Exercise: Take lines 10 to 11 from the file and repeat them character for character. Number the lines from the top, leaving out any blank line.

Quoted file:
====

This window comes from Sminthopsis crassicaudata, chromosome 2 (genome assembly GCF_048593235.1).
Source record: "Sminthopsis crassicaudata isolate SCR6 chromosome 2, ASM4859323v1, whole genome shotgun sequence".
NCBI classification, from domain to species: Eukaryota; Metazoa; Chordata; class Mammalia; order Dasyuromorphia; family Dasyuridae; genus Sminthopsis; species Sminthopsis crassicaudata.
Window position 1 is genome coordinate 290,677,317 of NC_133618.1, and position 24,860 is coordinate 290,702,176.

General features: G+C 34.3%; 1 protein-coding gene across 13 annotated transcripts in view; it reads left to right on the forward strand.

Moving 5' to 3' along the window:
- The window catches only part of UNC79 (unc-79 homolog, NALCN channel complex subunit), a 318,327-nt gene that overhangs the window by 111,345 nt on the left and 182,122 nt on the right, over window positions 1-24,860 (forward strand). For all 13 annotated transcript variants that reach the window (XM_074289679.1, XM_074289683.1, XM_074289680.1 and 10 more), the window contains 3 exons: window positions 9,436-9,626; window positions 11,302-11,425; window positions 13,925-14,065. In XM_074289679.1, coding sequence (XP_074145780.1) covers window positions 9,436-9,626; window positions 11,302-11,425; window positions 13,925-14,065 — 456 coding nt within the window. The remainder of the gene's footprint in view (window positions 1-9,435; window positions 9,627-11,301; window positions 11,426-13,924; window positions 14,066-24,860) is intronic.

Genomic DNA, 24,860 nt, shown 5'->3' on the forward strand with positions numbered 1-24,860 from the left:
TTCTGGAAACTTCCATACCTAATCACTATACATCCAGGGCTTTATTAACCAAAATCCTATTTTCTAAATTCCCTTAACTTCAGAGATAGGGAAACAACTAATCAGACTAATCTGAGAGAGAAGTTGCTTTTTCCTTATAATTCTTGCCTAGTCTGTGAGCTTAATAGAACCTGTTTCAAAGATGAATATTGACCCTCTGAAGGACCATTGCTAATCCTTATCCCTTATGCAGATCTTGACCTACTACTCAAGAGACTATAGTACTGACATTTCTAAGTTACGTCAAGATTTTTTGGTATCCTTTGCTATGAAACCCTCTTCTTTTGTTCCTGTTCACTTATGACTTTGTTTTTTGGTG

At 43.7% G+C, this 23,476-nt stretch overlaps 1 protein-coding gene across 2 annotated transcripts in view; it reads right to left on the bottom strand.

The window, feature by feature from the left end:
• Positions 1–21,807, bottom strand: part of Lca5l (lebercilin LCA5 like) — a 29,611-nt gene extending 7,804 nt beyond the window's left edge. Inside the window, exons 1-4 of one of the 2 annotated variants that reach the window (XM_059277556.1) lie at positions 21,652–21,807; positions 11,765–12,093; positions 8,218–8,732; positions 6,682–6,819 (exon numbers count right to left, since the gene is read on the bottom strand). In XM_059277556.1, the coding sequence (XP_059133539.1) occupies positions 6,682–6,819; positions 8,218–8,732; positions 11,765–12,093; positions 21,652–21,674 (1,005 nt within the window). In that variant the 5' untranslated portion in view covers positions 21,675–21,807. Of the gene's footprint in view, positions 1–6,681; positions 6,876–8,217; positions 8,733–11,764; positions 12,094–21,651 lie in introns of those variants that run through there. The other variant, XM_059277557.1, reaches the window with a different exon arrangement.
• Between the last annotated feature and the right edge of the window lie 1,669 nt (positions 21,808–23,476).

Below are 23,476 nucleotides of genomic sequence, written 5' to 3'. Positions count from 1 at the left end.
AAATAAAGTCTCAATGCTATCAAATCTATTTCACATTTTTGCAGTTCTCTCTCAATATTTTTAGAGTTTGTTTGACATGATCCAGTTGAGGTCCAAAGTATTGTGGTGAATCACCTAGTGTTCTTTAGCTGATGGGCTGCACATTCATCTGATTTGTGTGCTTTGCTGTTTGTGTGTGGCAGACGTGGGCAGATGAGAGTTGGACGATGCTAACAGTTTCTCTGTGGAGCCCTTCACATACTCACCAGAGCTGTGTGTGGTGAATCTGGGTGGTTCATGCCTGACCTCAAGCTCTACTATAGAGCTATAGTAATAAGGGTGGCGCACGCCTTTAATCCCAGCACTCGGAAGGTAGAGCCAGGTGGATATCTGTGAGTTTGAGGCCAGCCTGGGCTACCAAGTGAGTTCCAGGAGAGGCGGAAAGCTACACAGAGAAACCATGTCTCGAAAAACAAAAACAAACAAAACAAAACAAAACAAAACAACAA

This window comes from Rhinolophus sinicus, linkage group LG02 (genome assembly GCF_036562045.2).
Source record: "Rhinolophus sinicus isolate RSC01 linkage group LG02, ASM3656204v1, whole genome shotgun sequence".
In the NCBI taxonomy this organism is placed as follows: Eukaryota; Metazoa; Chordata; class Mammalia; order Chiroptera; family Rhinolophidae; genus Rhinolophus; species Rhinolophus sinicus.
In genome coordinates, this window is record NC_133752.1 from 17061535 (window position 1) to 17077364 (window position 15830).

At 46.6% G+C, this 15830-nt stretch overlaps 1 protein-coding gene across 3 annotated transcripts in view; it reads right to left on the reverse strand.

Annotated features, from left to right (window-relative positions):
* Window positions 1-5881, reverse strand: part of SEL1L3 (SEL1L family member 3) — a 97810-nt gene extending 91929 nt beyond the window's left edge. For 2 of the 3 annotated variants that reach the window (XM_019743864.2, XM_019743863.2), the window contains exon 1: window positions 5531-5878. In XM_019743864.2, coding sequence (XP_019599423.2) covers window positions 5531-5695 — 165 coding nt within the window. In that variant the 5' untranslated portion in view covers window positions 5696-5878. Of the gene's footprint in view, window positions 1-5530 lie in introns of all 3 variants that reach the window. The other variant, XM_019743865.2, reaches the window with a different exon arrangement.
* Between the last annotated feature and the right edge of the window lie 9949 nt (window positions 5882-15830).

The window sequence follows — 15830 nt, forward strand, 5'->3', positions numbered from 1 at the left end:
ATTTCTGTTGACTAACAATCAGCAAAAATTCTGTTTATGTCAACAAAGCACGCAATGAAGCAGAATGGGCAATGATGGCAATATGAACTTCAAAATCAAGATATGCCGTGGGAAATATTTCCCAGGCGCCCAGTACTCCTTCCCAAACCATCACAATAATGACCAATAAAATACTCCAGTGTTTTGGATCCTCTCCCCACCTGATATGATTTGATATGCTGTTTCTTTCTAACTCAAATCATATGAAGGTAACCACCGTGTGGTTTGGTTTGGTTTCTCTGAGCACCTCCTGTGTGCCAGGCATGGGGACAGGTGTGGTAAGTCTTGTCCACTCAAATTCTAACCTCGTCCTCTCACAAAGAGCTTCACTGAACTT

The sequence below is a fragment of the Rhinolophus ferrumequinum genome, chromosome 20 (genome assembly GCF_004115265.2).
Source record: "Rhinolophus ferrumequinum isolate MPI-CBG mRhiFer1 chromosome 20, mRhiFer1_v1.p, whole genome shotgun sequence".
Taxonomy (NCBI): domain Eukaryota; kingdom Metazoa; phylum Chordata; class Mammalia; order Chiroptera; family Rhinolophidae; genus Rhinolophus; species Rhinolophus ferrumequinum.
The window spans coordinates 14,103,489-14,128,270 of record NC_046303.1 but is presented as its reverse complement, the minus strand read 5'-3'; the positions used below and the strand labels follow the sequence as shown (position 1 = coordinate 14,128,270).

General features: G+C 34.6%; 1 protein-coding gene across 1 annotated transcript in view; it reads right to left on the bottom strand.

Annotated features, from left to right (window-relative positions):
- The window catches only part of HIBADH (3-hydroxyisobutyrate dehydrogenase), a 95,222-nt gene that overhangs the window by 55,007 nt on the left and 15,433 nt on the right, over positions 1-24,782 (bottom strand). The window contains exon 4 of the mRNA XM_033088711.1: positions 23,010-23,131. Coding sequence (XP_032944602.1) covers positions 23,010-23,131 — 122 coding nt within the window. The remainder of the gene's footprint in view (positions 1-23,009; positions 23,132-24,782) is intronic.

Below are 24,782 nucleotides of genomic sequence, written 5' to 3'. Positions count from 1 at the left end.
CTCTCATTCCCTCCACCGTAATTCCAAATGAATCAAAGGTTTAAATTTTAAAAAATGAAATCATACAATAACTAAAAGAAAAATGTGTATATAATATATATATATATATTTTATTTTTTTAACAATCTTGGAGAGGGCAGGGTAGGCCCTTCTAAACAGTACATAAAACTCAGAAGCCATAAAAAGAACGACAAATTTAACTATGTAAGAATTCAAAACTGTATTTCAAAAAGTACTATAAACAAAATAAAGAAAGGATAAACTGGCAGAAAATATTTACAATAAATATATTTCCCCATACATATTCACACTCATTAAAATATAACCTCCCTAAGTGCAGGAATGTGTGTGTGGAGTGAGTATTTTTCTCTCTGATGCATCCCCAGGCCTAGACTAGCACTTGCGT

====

At 43.7% G+C, this 23,476-nt stretch overlaps 1 protein-coding gene across 2 annotated transcripts in view; it reads right to left on the bottom strand.

The window, feature by feature from the left end: